Self-Invested Personal Pensions under the microscopeFriday, November 23, 2018
When it comes to pensions, making the right choice can be confusing without the right advice and support. Do you save under ISAs? Do you increase your employee contribution at work? Or maybe you are thinking about using a private pension scheme to invest your pension funds and yield greater rewards. In recent years, Self-Invested Personal Pensions (SIPPs) have been under the microscope as a large number of people were not fully clear on what they were investing in.
What are SIPPs?
SIPPs first came into existence in 1990 but were not regulated until 2007 and very little guidance was available for providers until 2009. SIPPs work in much the same way as other personal pensions – you add money to your pension as and when you like, you decide where you would like to invest from a list of investments that include funds, shares, investment trusts and more, and, at a specific age, you can start withdrawing money from your SIPP – even if you are not retired – and usually the first 25% of the SIPPs is tax-free. It sounds like the deal of a lifetime, doesn’t it? The trick was in the investments. Prior to April 2006, a ‘permitted list’ of investments was adhered to by the majority of SIPP providers but things changed after this date and SIPPs could now hold any investment, subject to tax charges.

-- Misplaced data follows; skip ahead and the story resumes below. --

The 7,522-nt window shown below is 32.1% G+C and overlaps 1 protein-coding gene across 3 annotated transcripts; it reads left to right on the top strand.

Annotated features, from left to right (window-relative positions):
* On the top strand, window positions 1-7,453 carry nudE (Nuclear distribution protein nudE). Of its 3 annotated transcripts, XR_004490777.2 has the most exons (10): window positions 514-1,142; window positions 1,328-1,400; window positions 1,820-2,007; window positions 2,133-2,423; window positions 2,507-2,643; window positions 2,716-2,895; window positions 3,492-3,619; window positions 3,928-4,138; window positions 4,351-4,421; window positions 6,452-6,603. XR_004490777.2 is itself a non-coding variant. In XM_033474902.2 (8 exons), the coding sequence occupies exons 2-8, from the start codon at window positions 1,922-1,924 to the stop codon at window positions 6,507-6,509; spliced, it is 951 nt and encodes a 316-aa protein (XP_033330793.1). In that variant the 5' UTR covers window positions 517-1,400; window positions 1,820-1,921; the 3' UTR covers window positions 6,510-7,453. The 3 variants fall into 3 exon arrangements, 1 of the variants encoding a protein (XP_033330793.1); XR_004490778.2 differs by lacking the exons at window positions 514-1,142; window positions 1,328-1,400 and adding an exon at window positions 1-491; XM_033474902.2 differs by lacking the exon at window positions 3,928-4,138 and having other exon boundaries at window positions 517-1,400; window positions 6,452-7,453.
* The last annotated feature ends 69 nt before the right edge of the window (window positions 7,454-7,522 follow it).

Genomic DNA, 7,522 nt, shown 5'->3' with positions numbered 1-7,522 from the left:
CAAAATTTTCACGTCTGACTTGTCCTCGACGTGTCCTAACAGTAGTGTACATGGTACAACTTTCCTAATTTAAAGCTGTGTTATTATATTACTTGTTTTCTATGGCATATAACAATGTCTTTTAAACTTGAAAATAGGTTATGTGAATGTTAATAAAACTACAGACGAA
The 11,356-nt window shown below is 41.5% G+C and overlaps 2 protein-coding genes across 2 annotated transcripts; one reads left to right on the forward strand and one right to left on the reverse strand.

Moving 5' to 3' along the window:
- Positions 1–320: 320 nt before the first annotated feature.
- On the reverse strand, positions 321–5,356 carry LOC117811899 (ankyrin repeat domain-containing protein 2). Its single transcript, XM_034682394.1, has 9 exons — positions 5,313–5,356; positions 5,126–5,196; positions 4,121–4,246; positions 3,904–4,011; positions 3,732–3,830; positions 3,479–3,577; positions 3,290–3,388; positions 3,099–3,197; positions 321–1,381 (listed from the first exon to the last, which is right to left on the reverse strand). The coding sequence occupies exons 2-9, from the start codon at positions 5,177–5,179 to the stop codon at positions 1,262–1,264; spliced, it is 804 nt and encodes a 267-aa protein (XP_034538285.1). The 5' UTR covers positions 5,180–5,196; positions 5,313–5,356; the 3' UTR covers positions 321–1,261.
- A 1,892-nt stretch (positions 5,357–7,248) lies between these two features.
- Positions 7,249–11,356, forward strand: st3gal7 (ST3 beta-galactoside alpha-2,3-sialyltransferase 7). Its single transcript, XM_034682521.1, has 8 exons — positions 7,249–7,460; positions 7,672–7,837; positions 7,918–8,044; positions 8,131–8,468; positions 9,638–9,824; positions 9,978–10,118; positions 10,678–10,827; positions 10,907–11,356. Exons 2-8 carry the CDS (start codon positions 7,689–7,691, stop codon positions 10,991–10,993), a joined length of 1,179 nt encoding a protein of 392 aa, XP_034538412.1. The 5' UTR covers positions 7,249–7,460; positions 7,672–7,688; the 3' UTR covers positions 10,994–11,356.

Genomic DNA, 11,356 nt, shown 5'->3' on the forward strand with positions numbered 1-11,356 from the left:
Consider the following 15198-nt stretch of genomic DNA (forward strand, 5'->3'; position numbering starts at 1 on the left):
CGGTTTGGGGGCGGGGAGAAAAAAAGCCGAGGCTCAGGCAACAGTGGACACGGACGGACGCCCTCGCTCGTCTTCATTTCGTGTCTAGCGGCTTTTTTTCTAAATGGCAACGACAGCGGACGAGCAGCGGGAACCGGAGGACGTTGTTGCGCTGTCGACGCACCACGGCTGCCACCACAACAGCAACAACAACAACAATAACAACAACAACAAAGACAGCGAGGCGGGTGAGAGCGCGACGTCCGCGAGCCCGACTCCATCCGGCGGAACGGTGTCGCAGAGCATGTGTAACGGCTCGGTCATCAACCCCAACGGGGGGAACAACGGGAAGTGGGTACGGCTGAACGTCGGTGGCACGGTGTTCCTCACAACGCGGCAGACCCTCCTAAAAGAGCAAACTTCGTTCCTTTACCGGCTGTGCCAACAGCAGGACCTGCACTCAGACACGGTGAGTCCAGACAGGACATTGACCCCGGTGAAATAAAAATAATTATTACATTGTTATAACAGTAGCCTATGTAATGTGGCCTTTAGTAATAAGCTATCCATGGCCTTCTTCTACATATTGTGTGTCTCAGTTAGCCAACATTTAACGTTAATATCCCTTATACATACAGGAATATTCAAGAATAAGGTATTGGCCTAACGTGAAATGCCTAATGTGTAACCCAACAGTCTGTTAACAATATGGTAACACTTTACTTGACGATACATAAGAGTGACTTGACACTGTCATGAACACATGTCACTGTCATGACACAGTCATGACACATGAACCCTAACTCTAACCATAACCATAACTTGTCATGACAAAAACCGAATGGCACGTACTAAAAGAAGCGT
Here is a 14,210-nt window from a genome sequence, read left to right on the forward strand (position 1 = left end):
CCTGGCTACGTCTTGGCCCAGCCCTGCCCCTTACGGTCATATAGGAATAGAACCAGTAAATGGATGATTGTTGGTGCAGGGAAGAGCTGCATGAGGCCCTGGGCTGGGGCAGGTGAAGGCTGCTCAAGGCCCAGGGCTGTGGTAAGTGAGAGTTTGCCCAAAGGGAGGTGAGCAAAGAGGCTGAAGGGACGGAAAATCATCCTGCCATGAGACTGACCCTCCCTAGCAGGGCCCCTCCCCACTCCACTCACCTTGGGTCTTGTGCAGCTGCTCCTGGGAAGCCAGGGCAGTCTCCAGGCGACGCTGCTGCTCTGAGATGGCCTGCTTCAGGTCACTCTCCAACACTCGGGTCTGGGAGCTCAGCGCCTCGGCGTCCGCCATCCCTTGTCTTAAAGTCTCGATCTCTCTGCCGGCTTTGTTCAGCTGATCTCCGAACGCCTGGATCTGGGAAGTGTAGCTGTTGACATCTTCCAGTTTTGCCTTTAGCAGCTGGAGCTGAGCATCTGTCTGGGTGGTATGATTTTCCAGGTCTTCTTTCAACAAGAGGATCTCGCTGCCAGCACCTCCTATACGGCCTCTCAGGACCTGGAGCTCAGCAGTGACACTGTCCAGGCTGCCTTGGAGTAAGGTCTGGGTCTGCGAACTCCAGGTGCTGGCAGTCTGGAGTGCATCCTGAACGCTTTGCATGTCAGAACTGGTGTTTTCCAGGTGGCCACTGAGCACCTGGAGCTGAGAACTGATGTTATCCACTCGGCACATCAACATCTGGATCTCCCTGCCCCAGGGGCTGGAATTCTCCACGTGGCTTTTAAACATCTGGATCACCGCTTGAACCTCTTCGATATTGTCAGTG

As the name suggests, SIPPs are managed by the investor. They are often taken out by those who want more freedom and control over how their pension is invested or who want to keep investing throughout their retirement. But some of the third party specialists in the past recommended high-risk investments to ordinary investors that were guaranteed to have small or no yield. Those investors were basically scamming people to invest in a high risk SIPP scheme only to line their own pockets, losing their customers’ pension fund.
Some common dubious SIPP investments include:
- Overseas properties;
- Off-plan properties;
- Hotel developments;
- Harlequin properties;
- Store pods;
- Forestry projects;
- Australian farmland;
- Fruit farming projects;
- Green oil; and
- Carbon credits
Could you be entitled to claim?
If any of the above sounds familiar to you or to anyone you know, then the possibility of being conned into following a non-fruitful, high-risk SIPP scheme is increased tenfold. The good news is that you can actually claim back some, if not all, of your investment. And if the financial adviser or the SIPP investor tries to wriggle out of returning your money, the Financial Ombudsman Service (FOS) can help.
In October 2018, Berkeley Burke lost its High Court appeal against the FOS. The appeal followed the Ombudsman’s decision against the firm for failing to carry out adequate due diligence on an unregulated collective investment scheme for a client. There were a few people who won back some or their full pension pot by starting a claim.
If you need help to make a financial claim, give us a call on 0800 954 0817 and we’ll be happy to help.